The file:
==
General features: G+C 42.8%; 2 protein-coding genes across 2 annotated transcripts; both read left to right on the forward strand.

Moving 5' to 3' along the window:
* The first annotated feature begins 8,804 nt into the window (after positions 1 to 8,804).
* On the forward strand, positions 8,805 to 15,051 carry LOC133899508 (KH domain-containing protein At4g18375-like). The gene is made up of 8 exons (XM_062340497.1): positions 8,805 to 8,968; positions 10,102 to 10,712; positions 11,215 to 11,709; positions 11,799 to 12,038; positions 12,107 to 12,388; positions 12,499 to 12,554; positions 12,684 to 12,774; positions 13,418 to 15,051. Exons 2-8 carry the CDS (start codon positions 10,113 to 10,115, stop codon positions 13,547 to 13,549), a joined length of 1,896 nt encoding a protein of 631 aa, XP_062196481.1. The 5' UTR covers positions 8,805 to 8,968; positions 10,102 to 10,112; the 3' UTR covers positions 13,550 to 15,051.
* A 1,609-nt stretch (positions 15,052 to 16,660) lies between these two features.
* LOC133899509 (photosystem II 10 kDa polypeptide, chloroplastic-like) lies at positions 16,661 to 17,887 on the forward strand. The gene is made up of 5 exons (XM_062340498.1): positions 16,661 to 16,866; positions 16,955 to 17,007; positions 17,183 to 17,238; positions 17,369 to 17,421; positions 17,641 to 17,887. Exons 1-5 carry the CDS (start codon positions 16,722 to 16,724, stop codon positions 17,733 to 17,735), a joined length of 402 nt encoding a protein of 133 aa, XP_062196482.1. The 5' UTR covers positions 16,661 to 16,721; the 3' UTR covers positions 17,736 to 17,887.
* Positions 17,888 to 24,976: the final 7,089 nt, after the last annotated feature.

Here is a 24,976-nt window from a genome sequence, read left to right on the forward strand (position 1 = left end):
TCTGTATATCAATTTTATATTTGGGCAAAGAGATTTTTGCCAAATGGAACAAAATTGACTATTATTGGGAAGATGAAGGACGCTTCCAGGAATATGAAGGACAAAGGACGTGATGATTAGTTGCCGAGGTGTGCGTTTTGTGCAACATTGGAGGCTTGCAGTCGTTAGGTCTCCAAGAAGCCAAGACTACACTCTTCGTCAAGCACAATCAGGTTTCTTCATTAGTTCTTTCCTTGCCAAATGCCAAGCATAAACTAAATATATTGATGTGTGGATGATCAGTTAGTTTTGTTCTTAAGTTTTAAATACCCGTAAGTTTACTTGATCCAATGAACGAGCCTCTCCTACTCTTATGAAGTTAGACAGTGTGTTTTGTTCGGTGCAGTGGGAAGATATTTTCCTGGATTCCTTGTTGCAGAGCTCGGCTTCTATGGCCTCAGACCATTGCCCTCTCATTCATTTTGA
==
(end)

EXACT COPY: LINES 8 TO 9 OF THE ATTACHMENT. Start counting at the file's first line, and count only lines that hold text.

Here is a 24,976-nt window from a genome sequence, read left to right on the forward strand (position 1 = left end):
TCTGTATATCAATTTTATATTTGGGCAAAGAGATTTTTGCCAAATGGAACAAAATTGACTATTATTGGGAAGATGAAGGACGCTTCCAGGAATATGAAGGACAAAGGACGTGATGATTAGTTGCCGAGGTGTGCGTTTTGTGCAACATTGGAGGCTTGCAGTCGTTAGGTCTCCAAGAAGCCAAGACTACACTCTTCGTCAAGCACAATCAGGTTTCTTCATTAGTTCTTTCCTTGCCAAATGCCAAGCATAAACTAAATATATTGATGTGTGGATGATCAGTTAGTTTTGTTCTTAAGTTTTAAATACCCGTAAGTTTACTTGATCCAATGAACGAGCCTCTCCTACTCTTATGAAGTTAGACAGTGTGTTTTGTTCGGTGCAGTGGGAAGATATTTTCCTGGATTCCTTGTTGCAGAGCTCGGCTTCTATGGCCTCAGACCATTGCCCTCTCATTCATTTTGA